"The Department of Defense has decided I cannot testify. Please be advised that I am willing to testify before the subcommittee in the event I am allowed to do so."The super secret issue at hand? Whether he iced the prosecution of Mohamedou Ould Slahi, accused of helping assemble a terrorist cell that included the hijacker who steered United Flight 175 into the World Trade Center due to incriminating statements obtained through beatings and psychological torture. As a prosecutor he believed, "In our zeal to get information, we had compromised our ability to prosecute him." How secret is that information? That was his statement to the WSJ.
To be sure a sworn statement before a House sub-committee is different than an attributed statement to the WSJ, but the story is out and the difference is that it would not only be a matter of public knowledge, but sworn into evidence in the Legislature. The government is rather obviously scared spitless about torture, a condition that need not exist except for a certain difficulty- they do it. George II can stand on the White House steps all day long and intone, 'we don't torture,' but nobody believes they do not use at least one technique known as torture since the Inquisition. So we no longer need worry about the Bush Administration, we can now call it the BushCo Inquisition.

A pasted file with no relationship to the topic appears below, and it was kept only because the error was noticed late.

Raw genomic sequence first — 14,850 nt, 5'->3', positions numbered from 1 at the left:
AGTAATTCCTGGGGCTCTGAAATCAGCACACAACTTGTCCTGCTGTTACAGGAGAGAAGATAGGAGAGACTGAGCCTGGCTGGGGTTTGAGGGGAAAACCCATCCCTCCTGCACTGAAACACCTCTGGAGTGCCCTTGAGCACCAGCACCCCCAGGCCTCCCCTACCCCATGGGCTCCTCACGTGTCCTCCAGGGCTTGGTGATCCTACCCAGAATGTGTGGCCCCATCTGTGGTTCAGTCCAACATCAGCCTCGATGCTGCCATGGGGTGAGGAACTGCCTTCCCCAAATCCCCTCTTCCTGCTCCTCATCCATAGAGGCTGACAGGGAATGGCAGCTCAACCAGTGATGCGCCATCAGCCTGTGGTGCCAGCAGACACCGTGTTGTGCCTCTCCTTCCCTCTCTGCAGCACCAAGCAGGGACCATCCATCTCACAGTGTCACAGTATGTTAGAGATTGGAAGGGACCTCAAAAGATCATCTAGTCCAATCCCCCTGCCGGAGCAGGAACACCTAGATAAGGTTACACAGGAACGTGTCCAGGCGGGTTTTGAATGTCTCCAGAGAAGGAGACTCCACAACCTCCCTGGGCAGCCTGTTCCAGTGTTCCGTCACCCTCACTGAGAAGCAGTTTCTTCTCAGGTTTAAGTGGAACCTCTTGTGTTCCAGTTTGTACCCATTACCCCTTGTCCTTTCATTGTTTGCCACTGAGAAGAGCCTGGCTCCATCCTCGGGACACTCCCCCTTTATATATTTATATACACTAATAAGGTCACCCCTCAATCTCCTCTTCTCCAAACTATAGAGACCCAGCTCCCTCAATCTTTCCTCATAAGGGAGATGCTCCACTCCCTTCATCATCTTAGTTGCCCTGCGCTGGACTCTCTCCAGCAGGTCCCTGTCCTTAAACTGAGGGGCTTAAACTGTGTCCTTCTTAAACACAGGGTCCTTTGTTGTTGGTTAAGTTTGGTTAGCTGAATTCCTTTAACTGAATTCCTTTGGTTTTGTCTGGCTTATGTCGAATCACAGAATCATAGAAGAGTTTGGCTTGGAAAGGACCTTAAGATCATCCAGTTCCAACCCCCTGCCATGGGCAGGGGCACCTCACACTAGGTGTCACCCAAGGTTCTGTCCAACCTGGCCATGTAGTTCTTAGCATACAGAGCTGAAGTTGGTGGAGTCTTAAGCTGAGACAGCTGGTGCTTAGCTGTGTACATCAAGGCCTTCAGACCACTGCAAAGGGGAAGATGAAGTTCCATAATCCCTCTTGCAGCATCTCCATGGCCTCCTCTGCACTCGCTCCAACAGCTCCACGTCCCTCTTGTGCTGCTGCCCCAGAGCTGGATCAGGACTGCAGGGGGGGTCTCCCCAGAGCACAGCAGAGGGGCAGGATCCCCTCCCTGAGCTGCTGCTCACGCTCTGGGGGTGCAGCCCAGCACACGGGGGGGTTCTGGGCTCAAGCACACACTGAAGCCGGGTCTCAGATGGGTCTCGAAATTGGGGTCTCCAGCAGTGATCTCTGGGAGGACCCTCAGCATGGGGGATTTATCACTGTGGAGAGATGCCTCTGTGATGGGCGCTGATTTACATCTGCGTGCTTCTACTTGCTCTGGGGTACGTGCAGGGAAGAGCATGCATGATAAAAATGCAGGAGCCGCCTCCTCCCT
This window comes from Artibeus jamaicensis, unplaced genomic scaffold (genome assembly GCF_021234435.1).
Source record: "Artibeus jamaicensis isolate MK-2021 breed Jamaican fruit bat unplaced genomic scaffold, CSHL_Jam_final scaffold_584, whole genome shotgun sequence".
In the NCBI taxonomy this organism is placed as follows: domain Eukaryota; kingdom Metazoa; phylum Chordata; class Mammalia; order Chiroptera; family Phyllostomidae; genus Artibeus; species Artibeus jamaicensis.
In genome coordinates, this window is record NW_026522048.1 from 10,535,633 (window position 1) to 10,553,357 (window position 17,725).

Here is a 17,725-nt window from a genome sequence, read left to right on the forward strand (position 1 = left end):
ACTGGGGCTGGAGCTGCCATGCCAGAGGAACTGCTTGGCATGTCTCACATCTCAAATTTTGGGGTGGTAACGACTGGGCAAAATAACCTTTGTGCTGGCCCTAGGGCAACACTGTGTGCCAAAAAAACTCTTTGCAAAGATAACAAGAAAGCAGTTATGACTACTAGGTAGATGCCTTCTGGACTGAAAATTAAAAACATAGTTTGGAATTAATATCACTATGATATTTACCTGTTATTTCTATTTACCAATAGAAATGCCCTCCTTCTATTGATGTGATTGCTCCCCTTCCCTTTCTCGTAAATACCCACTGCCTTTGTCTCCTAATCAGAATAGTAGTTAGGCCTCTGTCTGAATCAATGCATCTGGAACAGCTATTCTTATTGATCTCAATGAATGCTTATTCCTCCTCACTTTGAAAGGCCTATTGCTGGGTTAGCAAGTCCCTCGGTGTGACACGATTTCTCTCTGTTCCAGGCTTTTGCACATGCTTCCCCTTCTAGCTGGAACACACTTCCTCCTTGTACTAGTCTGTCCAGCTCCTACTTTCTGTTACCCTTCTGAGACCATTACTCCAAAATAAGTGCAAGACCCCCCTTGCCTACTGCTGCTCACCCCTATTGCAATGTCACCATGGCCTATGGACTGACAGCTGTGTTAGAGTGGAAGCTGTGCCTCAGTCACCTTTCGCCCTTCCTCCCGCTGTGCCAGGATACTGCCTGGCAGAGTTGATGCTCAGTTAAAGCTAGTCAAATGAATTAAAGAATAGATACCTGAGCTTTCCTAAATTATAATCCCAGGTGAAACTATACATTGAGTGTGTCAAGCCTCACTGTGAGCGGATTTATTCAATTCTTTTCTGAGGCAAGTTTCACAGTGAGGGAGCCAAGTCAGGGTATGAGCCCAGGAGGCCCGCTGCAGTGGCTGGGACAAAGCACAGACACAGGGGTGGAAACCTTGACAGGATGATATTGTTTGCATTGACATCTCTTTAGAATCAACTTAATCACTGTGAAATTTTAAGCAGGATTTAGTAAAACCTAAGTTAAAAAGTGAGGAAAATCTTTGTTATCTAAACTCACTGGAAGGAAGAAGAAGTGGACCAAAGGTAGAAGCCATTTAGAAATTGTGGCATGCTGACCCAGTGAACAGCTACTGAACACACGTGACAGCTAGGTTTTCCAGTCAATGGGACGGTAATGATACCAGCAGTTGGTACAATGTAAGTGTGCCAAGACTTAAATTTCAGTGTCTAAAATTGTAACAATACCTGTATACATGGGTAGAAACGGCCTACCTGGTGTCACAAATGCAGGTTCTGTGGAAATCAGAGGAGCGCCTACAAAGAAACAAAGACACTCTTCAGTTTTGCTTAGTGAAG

You may think BushCo Inquisition is a bit strong, but consider his government's stance, George II can determine that a US citizen is an enemy combatant, hold that citizen incommunicado, not bring them to trial, and torture them, possibly to death and have no responsibility to the citizenry for such action. The effect of George II's signing statements and legislation passed by his Republican Congress is that if he decides that Blogger 'X' has made him sufficiently uncomfortable to be of aid to "the enemy" that blogger will be disappeared and tortured and that's all there is to it. Like that idea?